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One way to protect Vancouver from land speculation: community land trusts

February 16th, 2017 · No Comments

I used to hear the term “community land trust” about once a year. Now, I seem to hear about it almost every month.

Cities like New York and London are looking to community land trusts as a way to deal with the general real-estate insanity that appears to be prevailing in key cities around the world.

What are community land trusts? To use a definition scalped from one of the above articles:

A community land trust (CLT) is a model of non-profit land ownership in which a board of community stakeholders governs the use of land, while regulations ensure the permanent affordability of the rental or home-owner housing on that land.

Now a growing group of people in Vancouver are hopeful that this could become a more widely used model here.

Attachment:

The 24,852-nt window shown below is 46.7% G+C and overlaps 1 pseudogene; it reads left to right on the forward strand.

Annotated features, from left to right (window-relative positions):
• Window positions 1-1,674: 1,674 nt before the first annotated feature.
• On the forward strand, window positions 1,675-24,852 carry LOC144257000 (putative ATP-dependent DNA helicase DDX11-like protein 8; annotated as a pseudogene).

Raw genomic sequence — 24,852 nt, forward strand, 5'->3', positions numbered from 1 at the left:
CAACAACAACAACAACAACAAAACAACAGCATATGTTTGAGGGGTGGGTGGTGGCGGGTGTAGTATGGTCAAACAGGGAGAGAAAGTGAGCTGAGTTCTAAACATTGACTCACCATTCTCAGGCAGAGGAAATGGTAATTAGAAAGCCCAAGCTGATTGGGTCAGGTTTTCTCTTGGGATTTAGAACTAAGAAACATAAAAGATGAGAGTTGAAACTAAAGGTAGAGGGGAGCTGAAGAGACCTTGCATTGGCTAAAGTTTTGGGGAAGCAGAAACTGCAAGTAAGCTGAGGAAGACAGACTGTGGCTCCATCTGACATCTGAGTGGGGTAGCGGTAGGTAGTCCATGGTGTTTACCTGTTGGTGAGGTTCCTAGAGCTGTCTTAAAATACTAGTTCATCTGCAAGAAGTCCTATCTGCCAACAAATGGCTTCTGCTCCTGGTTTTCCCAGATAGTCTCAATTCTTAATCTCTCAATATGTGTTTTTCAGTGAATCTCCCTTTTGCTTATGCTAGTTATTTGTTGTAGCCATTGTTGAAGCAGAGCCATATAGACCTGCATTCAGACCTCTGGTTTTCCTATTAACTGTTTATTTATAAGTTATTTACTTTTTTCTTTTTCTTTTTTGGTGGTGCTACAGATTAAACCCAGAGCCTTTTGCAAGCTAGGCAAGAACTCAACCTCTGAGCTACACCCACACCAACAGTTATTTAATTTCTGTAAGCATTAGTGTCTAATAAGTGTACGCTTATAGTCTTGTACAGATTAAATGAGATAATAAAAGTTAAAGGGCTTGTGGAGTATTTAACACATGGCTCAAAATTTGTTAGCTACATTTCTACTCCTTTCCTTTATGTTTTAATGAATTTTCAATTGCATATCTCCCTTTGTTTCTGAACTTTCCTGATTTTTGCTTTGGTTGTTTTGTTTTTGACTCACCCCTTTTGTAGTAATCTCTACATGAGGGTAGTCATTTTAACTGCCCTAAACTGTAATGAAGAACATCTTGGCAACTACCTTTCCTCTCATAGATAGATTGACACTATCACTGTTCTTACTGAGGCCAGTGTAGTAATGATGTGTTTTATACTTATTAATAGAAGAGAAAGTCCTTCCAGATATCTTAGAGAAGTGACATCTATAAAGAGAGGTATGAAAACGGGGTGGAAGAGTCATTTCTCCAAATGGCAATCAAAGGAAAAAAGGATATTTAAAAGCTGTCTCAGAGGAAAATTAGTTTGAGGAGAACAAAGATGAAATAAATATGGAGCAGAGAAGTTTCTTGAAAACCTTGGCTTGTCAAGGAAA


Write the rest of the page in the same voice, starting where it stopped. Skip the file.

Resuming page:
As I note in my Globe story (which will appear in the Saturday print edition), the idea got a big boost here when the City of Vancouver turned over four valuable pieces of property worth $25 million to a group of non-profits and co-op housing to create a community land trust.

The group has started construction on the 358 units that will eventually exist, and which will function through a system of cross-subsidization. (The people who get the lovely condos fronting the river will pay max dollars, and their rent will help reduce the rent of someone in an apartment further away.) Warning: this system can’t bring rents down to a fully subsidized level. That would take provincial and federal help.

But it’s certainly an improvement from the unfettered market.


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